Award-winning student news since 1978

The Brookhaven Courier

Award-winning student news since 1978

The Brookhaven Courier

Award-winning student news since 1978

The Brookhaven Courier

Dallas inspires influential music

Dallas is home to thousands of music lovers. The city has an explosive music scene, curating artists such as Tripping Daisy, SuperSonic Lips and Cure For Paranoia. Dallas has been a muse for many musicians in the past and seems to still be doing just that. Here are some songs influenced by the Big D. 

By Jacob Vaughn
Copy Editor/Fact-Checker

The Rolling Stones









This song’s connection to Dallas is loose to say the least, but it is too good not to mention. This song tells a tale set across the U.S. from the perspective of a foreigner. Along the way, this foreign character goes “Down to New Orleans with the Dixie Dean, ’cross to Dallas, Texas with the Butter Queen.” The Butter Queen was a famous groupie from Dallas named for her erotic use of butter. She hung around the likes of Joe Cocker, Led Zeppelin, and of course, The Rolling Stones.

Willie Nelson









This jaunty country tune will have folks from Dallas reminiscing about all the time they have spent in traffic on Lyndon B. Johnson freeway  and in line at Dallas Love Field airport. “Texas In My Soul,” the album “Dallas” was featured on, was written to pay tribute to Texas. “Dallas” references many geographical sites in what Nelson calls “the best dressed city in the USA.” The song was co-written by a Dallas-based music promoter named Dewey Groom, who once owned and operated the Longhorn Ballroom in Dallas where Nelson regularly performed.

8. “TUSH”
ZZ Top









Have you been bad? Have you been good? It would be a disservice to Dallasites everywhere to leave off the all too recognizable “Tush” by legendary Houston rock band ZZ Top. In the song, the band sings about going from Dallas to Hollywood looking for, what they call “tush.” The title of the song is a double entendre, according to a 1985 Spin magazine interview with bass player Dusty Hill. He said “tush” refers to both slang for buttocks and luxurious.

Lee Ann Womack








In her song, Lee Ann Womack sings about how she knows the feeling of losing at love. So, if you’re ever down in Dallas with a broken heart, maybe you should give her a call “cause [she’s] been there too.” Adding to the story of the song, Womack recorded it, as well as “The Man Who Made Mama Cry,” with her ex-husband and musician, Jason Sellers, in 1999. The following year, she released her third studio album and the title track of which reached No. 1 on the Country Billboard charts and stayed for five weeks in 2000.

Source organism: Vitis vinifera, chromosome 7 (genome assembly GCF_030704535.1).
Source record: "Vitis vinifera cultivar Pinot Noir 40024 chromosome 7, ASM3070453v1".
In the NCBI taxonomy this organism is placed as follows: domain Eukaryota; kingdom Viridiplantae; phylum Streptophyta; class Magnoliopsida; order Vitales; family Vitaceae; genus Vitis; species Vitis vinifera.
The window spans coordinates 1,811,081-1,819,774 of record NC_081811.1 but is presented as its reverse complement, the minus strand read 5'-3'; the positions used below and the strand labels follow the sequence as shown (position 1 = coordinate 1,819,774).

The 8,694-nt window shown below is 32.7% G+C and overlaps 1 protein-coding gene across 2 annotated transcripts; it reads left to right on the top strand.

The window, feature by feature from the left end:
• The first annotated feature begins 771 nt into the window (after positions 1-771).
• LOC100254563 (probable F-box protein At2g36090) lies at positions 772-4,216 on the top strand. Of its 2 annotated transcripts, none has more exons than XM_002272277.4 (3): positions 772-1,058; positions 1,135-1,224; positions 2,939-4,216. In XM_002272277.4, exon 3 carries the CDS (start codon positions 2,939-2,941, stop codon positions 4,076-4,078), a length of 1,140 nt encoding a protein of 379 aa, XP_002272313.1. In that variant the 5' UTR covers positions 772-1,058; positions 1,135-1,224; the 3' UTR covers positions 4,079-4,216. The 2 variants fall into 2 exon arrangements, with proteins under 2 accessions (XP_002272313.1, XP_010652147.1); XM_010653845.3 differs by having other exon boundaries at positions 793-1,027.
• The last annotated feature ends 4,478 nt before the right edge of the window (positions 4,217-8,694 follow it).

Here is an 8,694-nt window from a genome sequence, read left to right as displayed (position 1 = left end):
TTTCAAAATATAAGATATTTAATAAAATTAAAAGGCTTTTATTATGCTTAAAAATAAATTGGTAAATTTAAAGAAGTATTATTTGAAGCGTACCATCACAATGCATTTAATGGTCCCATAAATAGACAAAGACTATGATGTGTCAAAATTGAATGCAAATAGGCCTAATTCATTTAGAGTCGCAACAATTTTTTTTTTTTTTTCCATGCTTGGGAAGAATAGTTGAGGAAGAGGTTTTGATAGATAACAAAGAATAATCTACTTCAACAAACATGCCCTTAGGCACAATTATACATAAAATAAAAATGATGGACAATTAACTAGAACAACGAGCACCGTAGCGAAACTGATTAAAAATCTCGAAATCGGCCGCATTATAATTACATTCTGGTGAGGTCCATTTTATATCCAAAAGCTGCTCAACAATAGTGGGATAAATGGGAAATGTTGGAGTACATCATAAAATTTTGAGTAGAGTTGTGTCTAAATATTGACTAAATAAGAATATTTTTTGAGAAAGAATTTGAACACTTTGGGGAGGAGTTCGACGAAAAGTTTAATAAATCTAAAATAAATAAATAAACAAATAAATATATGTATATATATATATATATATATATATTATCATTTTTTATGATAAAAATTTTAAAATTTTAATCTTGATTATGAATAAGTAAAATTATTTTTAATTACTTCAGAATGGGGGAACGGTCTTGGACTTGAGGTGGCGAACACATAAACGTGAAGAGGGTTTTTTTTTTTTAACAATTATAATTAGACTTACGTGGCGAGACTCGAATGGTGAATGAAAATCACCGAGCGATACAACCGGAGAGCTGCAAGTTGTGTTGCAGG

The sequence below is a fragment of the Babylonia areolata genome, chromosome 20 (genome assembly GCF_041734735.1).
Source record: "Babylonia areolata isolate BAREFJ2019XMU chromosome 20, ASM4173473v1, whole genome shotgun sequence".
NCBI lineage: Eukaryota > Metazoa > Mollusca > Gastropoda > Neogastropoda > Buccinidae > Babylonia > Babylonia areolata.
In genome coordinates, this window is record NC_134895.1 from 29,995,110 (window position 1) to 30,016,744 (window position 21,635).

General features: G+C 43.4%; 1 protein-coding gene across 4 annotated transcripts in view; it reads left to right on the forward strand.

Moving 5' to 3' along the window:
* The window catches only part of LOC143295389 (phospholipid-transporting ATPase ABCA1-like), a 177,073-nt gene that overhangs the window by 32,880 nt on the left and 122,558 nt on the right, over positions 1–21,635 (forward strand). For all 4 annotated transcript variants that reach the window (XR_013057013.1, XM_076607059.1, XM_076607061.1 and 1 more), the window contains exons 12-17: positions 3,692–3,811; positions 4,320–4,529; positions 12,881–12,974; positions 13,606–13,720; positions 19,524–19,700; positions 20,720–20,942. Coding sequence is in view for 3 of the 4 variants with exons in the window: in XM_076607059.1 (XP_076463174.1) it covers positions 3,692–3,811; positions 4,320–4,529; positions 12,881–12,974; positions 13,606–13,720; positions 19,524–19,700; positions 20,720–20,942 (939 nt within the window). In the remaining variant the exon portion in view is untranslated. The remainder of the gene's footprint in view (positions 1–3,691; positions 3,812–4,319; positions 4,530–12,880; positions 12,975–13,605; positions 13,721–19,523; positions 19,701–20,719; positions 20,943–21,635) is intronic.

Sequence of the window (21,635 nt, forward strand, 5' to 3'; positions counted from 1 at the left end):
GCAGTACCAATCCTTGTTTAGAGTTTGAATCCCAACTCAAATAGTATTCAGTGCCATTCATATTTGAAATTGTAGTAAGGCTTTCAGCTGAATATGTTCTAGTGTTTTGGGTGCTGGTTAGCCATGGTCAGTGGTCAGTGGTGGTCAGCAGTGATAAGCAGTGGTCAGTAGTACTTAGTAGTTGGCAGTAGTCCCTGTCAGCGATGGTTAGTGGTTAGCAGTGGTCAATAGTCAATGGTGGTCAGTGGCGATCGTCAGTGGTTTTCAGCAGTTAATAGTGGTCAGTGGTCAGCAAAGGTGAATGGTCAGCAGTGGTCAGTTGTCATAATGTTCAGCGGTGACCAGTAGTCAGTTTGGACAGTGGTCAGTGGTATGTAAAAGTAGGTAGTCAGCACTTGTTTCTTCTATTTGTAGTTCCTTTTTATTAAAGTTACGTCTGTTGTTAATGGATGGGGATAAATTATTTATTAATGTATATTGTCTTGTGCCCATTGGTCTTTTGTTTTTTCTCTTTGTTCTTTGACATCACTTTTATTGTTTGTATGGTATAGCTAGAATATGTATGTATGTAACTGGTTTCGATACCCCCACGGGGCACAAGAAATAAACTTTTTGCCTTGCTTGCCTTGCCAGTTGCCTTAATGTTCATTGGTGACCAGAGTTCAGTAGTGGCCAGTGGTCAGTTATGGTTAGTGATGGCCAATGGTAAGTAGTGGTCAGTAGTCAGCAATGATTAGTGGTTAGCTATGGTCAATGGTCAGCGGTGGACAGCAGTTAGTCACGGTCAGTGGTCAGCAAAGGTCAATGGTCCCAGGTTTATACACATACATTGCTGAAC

Stevie Ray Vaughan









Vaughan’s rendition of this Larry Davis song is just about as Dallas as it gets. Davis originally wrote the song as a metaphor for his relationship problems. Vaughan, born and raised in Dallas’ Oak Cliff neighborhood, released his version of the song as the title track for his 1983 album, “Texas Flood,” which sold over half a million copies in the U.S. Vaughan’s version of the song is now listed as No. 66 in Rolling Stone Magazine’s “100 Greatest Guitar Songs of All Time.”

The York Brothers









This Detroit band of two brothers, George and Leslie Muddleduck, moved to Dallas in the early 1950s. Their song, is about a man drinking alone in a bar when he is asked to give a woman a ride home. The couple eventually gets romantic before the woman’s husband comes home and punches the man in the face. Big D Jamboree, a CBS radio show broadcasted out of the Dallas Sportatorium, regularly featured The York Brothers.











This song isn’t actually about Dallas. However, as the title suggests, it was written at 9 a.m. in Dallas. Released as a promotional track, the song was featured on Drake’s debut album “Thank Me Later,” released in 2010. Though the song’s lyrics do not allude to Dallas in any way, the coordinates on the album art for the track will take you right into the heart of the North Texas city.

The Shelton Brothers








This song is almost as Dallas as the band that wrote it. Well, rewrote it. “Deep Elem Blues” was originally an American traditional song called “The Georgia Black Bottom” by a group named The Georgia Crackers in 1927. The song was eventually picked up and re-written by The Shelton Brothers. The Shelton Brothers, Bob, Joe and Merle, later became an integrated act on the Saturday Night Shindig, an American country program broadcasted by WFAA in Dallas.

Ray Wylie Hubbard









Hubbard is a Dallas native who attended W.H. Adamson High School, so he knows what he’s talking about in, “Dallas After Midnight.” The song details an attempted robbery at a Dallas liquor store and the robbers’ last thoughts before they try to pull off their heist. The robbers end up in a high speed chase and are caught south of San Angelo, Texas. “Well the judge he asked, why’d you want to go and rob a liquor store? /I said, well your honor it’s hard to live in Dallas when you’re white-trash and poor.”

Big Tuck









Big Tuck is a South Dallas local who grew up in Queen City, Texas. In 2006, he released his album “Tha Absolute Truth,” which featured Chamillionaire, Paul Wall, and Erykah Badu, a local Dallas singer-songwriter. The second song on the album was “Welcome to Dallas.” With lyrics like, “We so for real hurr Presidents get killed hurr,” the song outlines just how real you have to be to live in Dallas. Big Tuck still performs in Dallas with a rap group called the “Dirty South Rydaz.”

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